This unimpressive peak may win the price; "highest pile of sand on earth". There's no permanent snow anywhere on the peak and this is common on peaks of the Puna. Its closest neighbour, Incahuasi at 6621 meters is supposedly the highest without any permanent snow or ice. At 6061 meters, El Fraile is ranked as number 83 on John Biggar's peaklist about South America's highest peaks.
The border mountain is located close to Paso de San Francisco, which makes access reasonably easy as one of the main roads over Los Andes crosses this pass at an altitude of 4745 meters. According to some sources this makes the pass the second highest border pass in the world after Paso del Agua Negra (4779 meters), which also links Argentina and Chile further south.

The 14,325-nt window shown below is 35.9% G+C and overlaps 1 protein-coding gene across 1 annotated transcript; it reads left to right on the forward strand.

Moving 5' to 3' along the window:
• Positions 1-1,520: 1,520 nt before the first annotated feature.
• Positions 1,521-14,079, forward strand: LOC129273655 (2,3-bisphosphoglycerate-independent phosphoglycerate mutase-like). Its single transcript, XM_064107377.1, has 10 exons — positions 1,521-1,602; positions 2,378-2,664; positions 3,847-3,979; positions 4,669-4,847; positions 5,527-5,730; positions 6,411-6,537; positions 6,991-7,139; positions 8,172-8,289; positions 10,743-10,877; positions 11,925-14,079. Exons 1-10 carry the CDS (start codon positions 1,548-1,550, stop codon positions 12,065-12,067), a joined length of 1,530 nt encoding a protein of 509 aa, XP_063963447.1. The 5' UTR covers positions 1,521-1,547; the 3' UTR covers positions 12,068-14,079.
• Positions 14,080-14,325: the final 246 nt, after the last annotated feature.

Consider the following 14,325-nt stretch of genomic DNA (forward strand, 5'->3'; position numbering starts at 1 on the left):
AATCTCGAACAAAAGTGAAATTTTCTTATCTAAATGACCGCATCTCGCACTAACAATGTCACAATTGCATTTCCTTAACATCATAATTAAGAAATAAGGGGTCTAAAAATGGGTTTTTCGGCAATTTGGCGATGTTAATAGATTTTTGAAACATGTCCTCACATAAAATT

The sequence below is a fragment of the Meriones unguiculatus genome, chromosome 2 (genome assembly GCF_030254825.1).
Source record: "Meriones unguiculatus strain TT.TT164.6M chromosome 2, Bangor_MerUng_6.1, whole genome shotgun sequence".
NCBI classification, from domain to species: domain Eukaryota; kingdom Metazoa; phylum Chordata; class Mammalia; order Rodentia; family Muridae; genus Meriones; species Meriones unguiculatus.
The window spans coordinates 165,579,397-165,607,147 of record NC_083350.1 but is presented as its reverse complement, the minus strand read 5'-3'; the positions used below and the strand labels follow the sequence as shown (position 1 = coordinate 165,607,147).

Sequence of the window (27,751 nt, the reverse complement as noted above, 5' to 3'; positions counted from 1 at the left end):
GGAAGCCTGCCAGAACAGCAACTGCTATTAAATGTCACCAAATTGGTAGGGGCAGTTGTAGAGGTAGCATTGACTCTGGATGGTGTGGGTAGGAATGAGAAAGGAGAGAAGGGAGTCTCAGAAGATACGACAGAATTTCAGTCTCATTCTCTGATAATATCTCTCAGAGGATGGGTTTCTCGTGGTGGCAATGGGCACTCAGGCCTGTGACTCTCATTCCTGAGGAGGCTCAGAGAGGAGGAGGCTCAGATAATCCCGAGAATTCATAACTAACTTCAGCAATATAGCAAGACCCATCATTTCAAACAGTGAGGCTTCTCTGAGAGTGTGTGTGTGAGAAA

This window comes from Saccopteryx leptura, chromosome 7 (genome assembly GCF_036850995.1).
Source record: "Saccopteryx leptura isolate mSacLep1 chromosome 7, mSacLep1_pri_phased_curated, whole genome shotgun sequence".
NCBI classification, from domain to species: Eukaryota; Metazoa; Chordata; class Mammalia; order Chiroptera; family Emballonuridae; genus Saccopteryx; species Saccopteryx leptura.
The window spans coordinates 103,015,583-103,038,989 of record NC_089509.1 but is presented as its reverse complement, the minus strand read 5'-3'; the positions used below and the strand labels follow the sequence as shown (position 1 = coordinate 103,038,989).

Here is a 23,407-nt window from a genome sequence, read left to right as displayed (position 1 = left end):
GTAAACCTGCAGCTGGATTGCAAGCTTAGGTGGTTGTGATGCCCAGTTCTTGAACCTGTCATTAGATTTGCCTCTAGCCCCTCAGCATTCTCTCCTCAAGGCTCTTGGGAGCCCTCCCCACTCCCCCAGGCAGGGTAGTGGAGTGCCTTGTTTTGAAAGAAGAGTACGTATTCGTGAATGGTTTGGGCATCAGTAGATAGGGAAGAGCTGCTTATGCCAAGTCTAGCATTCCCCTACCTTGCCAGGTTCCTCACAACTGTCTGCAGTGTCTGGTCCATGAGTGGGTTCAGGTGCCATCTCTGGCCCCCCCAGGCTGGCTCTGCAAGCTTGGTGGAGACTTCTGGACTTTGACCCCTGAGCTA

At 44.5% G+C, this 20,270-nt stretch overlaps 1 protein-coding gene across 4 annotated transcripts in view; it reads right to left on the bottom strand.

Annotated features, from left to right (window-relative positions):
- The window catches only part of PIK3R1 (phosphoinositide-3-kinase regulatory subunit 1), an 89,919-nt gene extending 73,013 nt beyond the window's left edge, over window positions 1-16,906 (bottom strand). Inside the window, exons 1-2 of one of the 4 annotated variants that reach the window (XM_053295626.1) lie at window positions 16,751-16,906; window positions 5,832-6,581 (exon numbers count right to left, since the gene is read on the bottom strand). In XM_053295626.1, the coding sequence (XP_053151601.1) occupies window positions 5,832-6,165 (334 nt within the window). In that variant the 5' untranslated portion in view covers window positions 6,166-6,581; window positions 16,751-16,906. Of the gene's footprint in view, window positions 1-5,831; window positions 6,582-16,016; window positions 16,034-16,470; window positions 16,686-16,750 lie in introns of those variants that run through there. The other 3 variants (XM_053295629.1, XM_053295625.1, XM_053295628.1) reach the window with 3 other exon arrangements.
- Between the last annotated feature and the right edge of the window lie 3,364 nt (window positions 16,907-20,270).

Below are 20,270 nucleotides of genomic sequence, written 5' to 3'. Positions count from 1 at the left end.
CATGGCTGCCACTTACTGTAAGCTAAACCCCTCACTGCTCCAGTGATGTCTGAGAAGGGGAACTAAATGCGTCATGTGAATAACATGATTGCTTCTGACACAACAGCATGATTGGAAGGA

The peak was first climbed in 1956 and has only seen one more ascent since then, probably because of its appearance and nearby more attractive and higher neighbors like; Ojos del Salado, Incahuasi and Pissis.
If you want to attempt El Fraile, aim for the long scree and sand slopes on the mountain's N and NE sides. The SE and S slopes are full of rocky ridges. The rock here is extremely rotten and rockfalls are constant.
El Fraile has a flat and quite large summit plateau and it's a bit similar to the one on Bonete Chico. Both peaks has a pointed little pyramid in one end of the plateau. In El Fraile's case, it's located on the plateau's southern end.